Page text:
Peg Kehret proves her worth in storytelling as she adds another ghostly suspense novel to her repertoire. Written appropriately for middle school readers, this story chronicles the events following the discovery of a neglected dog and a boy who will stop at nothing to save it. When Rusty sees a dog chained up without food or water, he vows to help the dog. However, his efforts put him in danger as the dog's owner accuses Rusty of stealing the dog. Working with the police, and with the assistance of a ghost dog, Rusty's yearning to rescue the dog will entrance readers to contemplate what they would do given the same situation. Additional characters, such as his best friend Andrew, Andrew's snoopy sister, and Rusty's mom, add credibility and realistic drama to the story. Kehret's passion for the Humane Society is apparent as she provides facts and suspense that could actually occur. Readers will be turning the pages, anxious to discover how the story concludes. Recommended. Lisa Wright Library Media Specialist, West Yadkin Elementary, Hamptonville, North Carolina ¬ 2011 Linworth Publishing, Inc.

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School Library Journal Reviews 2010 September

Gr 4-6--Sixth-grader Rusty comes across a German shepherd chained outside with no food, water, or shelter, and knows he has to do something about it. He begins by sneaking food to the dog, but when a ghostly apparition of a collie appears to Rusty, and he realizes that the dog has been hurt, he decides he has to do something more. With the help of his friend Andrew, he rescues the animal and gives it a home in their old fort. But is it rescuing, or stealing? Eventually, the adults in the boys' lives get involved, and while doing the right thing is no less complicated, a happy ending (for most parties) is achieved. Rusty's first-person narrative is not entirely convincing, but dog lovers and fans of thorny moral dilemmas will appreciate this fast-paced story. And three cheers for the author for depicting adults who are loving, involved, and competent.--Laurie Slagenwhite Walters, Baldwin Public Library, Birmingham, MI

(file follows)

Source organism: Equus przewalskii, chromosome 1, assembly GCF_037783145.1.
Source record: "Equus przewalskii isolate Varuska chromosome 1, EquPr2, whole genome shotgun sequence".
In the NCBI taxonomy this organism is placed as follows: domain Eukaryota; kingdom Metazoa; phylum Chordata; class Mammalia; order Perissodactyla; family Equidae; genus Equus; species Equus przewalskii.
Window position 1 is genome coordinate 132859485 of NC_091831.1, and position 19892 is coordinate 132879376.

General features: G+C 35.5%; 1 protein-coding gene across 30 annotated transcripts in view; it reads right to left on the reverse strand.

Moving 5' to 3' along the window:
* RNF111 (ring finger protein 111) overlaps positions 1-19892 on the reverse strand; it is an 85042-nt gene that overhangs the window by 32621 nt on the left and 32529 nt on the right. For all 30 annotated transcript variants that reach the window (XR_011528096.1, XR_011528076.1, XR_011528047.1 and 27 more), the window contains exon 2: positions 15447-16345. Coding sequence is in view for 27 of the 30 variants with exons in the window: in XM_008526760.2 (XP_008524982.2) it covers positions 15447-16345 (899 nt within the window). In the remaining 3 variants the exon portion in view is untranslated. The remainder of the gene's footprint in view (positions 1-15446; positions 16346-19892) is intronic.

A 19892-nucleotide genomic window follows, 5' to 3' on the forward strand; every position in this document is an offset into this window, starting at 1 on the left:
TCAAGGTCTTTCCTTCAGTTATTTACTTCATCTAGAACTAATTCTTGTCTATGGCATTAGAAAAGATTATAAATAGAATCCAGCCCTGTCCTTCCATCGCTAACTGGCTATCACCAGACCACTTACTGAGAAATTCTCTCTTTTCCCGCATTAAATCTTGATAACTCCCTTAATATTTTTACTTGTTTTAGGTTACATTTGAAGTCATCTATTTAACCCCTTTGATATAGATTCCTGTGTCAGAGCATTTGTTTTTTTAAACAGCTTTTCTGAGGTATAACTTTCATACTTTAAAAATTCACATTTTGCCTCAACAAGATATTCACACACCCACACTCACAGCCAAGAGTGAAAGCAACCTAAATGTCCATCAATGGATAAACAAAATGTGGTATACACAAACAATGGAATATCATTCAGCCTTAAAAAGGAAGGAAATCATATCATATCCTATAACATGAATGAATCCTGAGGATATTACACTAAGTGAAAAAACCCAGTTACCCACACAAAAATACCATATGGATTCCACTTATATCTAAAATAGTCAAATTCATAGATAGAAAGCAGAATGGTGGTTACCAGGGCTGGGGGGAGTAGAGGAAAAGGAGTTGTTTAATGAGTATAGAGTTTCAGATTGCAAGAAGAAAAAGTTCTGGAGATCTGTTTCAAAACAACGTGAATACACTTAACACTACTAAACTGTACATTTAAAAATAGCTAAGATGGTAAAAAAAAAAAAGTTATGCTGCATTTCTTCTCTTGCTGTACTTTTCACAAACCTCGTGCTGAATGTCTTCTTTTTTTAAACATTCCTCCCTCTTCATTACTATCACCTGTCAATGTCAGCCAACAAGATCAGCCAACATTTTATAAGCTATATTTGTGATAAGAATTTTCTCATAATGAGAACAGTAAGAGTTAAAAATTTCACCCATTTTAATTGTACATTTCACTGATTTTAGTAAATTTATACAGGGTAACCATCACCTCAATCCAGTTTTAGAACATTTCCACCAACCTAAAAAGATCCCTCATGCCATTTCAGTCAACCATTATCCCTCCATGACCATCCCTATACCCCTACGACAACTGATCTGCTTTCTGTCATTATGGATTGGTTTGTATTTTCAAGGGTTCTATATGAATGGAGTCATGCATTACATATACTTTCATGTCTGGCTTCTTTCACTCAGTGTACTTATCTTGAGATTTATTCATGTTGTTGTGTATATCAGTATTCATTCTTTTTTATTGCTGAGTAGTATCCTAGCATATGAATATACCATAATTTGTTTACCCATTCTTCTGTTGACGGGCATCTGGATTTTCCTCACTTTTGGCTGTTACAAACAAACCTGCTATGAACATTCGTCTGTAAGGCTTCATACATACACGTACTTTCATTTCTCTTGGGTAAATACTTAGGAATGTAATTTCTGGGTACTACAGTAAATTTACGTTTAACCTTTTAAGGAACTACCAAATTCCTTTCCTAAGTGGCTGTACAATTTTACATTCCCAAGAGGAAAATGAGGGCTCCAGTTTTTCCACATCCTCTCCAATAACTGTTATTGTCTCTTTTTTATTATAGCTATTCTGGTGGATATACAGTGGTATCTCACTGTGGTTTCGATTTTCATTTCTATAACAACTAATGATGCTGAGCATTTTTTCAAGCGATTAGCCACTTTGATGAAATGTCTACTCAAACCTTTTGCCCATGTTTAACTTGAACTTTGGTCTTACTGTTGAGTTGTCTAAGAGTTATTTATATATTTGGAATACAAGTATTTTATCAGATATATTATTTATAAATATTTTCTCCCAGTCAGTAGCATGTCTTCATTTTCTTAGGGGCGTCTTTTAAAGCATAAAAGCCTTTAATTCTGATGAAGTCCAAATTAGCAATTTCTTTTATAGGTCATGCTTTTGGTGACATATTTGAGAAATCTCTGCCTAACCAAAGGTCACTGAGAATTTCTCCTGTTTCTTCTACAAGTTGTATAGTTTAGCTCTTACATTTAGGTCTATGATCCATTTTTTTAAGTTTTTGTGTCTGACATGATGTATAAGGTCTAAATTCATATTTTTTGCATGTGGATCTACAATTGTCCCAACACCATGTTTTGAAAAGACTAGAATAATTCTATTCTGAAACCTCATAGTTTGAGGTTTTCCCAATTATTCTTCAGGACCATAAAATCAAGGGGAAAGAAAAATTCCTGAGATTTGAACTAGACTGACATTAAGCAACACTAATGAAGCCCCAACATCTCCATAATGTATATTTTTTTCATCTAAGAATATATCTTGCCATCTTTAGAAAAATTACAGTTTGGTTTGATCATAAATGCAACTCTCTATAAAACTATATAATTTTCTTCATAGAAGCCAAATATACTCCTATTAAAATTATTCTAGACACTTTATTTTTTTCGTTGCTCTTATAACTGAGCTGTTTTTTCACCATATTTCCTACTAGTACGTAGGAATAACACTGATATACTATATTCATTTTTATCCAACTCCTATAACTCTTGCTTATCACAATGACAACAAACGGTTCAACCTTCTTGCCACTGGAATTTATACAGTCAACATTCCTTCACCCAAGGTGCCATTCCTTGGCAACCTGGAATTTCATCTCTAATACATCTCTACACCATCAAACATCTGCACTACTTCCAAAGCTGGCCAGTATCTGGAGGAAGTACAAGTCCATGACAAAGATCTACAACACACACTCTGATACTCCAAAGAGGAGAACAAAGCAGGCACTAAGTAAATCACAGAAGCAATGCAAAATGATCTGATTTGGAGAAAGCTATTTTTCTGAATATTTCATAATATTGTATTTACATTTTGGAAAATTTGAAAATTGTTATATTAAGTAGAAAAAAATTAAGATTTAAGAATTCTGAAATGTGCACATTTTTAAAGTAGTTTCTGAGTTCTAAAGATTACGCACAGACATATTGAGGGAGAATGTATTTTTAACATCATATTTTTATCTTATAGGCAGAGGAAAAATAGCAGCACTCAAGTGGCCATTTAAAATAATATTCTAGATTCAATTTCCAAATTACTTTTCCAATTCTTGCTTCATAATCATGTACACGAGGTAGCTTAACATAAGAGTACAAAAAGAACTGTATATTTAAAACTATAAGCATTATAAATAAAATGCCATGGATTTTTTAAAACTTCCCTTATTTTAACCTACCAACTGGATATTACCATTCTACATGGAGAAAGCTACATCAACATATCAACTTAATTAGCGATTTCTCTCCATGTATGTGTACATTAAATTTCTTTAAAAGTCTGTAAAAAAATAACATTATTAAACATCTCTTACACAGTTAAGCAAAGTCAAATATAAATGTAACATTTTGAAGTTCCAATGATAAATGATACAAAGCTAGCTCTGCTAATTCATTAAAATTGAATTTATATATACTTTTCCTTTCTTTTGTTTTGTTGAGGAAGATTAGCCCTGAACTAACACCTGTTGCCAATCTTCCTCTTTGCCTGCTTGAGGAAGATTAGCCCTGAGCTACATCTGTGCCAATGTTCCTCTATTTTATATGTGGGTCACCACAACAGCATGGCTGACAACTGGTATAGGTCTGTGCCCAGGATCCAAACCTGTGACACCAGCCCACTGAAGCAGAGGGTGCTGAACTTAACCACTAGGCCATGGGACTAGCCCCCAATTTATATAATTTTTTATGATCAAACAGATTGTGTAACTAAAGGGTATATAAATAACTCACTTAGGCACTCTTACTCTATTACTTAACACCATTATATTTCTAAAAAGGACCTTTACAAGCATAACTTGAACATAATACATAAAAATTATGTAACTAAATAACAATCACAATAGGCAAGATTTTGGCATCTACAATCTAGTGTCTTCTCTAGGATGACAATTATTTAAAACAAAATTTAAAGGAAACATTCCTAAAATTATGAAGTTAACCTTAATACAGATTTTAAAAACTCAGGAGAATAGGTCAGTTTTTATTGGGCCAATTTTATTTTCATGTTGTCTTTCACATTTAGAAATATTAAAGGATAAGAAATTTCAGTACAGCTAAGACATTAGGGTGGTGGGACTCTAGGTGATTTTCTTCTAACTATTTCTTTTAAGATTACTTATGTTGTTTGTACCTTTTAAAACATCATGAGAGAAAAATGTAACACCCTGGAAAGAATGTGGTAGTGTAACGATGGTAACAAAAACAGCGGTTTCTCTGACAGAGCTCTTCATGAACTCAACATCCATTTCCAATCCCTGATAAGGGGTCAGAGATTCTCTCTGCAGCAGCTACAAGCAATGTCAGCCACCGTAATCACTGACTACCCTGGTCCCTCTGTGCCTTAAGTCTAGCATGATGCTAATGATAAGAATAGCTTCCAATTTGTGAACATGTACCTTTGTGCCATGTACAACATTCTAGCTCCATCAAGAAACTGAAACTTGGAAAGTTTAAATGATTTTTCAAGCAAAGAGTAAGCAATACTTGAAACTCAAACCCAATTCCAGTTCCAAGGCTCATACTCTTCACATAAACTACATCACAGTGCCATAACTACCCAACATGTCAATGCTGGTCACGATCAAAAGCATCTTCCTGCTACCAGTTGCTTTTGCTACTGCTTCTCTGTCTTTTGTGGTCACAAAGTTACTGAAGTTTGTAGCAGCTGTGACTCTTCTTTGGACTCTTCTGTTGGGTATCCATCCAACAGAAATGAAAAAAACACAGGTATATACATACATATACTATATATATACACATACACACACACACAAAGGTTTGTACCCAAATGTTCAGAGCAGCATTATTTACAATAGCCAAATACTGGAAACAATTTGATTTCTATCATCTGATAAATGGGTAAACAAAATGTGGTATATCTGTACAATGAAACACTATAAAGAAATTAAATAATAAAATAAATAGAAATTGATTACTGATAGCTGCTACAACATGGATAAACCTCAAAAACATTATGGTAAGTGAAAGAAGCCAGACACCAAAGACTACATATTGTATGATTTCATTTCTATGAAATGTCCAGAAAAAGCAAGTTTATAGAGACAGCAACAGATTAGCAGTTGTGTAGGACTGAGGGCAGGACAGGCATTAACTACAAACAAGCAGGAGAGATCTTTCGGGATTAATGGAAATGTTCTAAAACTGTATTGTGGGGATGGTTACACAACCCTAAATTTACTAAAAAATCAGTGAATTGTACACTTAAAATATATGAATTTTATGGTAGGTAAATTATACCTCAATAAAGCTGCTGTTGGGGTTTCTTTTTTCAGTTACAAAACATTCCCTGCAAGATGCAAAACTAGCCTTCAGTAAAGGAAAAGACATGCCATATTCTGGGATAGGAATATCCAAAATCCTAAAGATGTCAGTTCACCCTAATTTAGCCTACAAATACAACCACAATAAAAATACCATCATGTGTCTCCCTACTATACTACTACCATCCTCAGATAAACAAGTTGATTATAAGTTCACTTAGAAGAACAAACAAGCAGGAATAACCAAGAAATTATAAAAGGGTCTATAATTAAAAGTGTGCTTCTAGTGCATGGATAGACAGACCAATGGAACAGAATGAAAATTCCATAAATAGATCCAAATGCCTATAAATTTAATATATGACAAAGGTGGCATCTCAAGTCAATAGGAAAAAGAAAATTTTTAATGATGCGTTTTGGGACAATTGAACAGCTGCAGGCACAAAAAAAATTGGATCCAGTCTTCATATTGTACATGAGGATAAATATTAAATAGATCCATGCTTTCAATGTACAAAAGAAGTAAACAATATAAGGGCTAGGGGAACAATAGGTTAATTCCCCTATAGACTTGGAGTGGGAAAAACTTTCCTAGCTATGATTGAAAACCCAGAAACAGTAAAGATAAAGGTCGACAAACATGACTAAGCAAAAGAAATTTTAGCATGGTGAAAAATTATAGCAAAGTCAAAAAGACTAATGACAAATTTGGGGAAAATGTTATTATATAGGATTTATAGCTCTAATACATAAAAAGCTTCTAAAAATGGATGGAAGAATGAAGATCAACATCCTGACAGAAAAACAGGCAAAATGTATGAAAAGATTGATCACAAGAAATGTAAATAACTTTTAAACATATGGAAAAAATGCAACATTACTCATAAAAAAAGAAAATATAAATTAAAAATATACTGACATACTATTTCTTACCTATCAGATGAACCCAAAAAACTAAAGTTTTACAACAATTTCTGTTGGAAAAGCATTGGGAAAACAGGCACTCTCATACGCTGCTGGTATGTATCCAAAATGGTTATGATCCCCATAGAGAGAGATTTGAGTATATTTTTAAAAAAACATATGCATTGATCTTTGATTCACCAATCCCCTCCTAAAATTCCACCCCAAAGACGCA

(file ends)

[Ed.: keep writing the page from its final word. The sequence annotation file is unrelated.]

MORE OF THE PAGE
[Page 156]. Copyright 2010 Reed Business Information.

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VOYA Reviews 2010 August
In Ghost Dog Secrets, award-winning author Peg Kehret takes on the issue of animal abuse and neglect in a story that will appeal to animal lovers. Kehret has written numerous books about the neglect of animals, and Ghost Dog Secrets is another wonderful addition to this category. The main character, Rusty, comes to the aid of a neglected German shepherd and in doing so faces tough consequences. Rusty and his best friend, Andrew, eventually steal the dog to protect it, causing a series of mounting events. Kehret also provides a supernatural edge to the story with a ghost dog that repeatedly appears to Rusty to help him in his mission. The story teaches readers about the reality of puppy mills and provides insight into the operation of the animal control system and the American Humane Society. Heartwarming, suspenseful, and adventurous, this story will surely be an enjoyable read for students in upper elementary through middle grades. Ghost Dog Secrets is another winner for Kehret, who tackles the issue of animal cruelty with thought-provoking situations and well-rounded characters that readers will easily identify with. Web sites included at the book's end will further inform readers about how they can prevent animal cruelty. Also, knitting directions are provided to make blankets for animal shelter cats.--Ursula Adams 4Q 4P M Copyright 2010 Voya Reviews.